Solar power investments don’t pay off
Ivanpah is a 640,000 megawatt-hour solar farm in California that received $1.5 billion in taxpayer-funded federal loans. The project benefited from a loan-guarantee program where taxpayers bear the risks and the solar industry gets favorable rates to protect its profits.
The Ivanpah plant has failed to provide the energy it promised consumers. But this is barely news. Despite decades of strong financial and popular support, government investments in solar power have yet to pay off.
Research by the Institute for Energy Research shows solar power is subsidized in excess of 345 times more than generation from either coal or oil and natural gas. In fiscal year 2013 alone, the federal government spent $5.3 billion subsidizing solar energy, as reported by the Energy Information Administration. This funding, and the millions before it, has resulted in less than 1 percent of total U.S. electricity coming from solar energy technologies in 2015.
Subsidizing the solar industry has resulted in a continual retreat of the goalposts without any of the promised benefits ever coming to fruition. The argument in favor of government funding for new technologies is that temporary public assistance helps protect investors and helps jump-start the industry. But those receiving the support always forget about the temporary part of that argument. Each time a deadline looms and a program is about to expire, wind and solar trade agencies push for an extension for just a few more years.
Solar and wind were predicted to be competitive by 1990 if they were assisted by tax credits and federal funds for research and development, according to a 1983 study. With the help of current tax credits and subsidies, utility-scale solar photovoltaic facilities will become competitive by the end of this decade, according to a 2013 study. The 1983 study was not close to accurately predicting the renewable energy future and there is little chance the 2013 study will do any better as solar power remains one of the most expensive forms of generating electricity, according to estimates by the Transparent Cost Database, an open source project of Open Energy Information.
When subsidies are removed, investments in solar power plummet because the technology is not economical. One major subsidy, the Investment Tax Credit, was set to expire in 2016 until lawmakers in Washington extended the life of the credit six more years, until 2022. Before the extension some solar developers determined they would probably not meet the deadline and withdrew from their projects.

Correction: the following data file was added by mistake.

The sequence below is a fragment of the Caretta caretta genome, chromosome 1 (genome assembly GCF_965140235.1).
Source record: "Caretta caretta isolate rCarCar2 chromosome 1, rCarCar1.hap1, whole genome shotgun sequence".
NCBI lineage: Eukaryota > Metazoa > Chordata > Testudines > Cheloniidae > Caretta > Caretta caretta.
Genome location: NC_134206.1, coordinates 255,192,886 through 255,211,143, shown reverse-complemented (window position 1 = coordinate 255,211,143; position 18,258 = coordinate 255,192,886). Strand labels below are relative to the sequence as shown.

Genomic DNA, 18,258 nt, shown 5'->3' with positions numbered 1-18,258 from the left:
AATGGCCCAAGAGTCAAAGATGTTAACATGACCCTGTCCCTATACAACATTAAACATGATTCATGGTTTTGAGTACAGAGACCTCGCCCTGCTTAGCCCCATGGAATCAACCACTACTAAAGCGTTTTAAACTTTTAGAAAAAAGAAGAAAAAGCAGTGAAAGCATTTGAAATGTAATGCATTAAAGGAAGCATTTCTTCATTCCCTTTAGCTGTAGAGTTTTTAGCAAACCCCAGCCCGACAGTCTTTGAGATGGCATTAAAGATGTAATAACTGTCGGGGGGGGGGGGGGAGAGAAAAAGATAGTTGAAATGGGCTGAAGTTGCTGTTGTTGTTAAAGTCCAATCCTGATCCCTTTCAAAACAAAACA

The market for solar is clearly driven by the tax credits and protectionism procured through the political process, not by serving the energy needs of average people.
The direct beneficiaries of subsidizing solar power are not new innovators. The funding actually concentrates in the hands of large and established companies. Veronique de Rugy, senior research fellow at the Mercatus Center at George Mason University, shows that most of the funds for the Section 1705 Loan Guarantee Program, which passes the obligation for repayment of a loan on to the government if the borrower defaults, went to large, established companies rather than to startups. Of the program’s approximately $30 billion, 64 percent was captured by just four companies.
Solar power manufacturers and investors benefit from massive government programs, but ultimately it is you and I who foot the bill through higher taxes. Our money ends up going straight to the bottom line of solar energy companies. For too long we have fruitlessly subsidized large solar industry favorites, and the time has come for solar energy producers to either prove their worth on their own, or exit the market.
Randy Simmons is director of the Institute of Political Economy and professor of political economy at Utah State University. He also serves as president of Strata, where Josh Smith is a policy analyst. This has been adapted from InsideSources.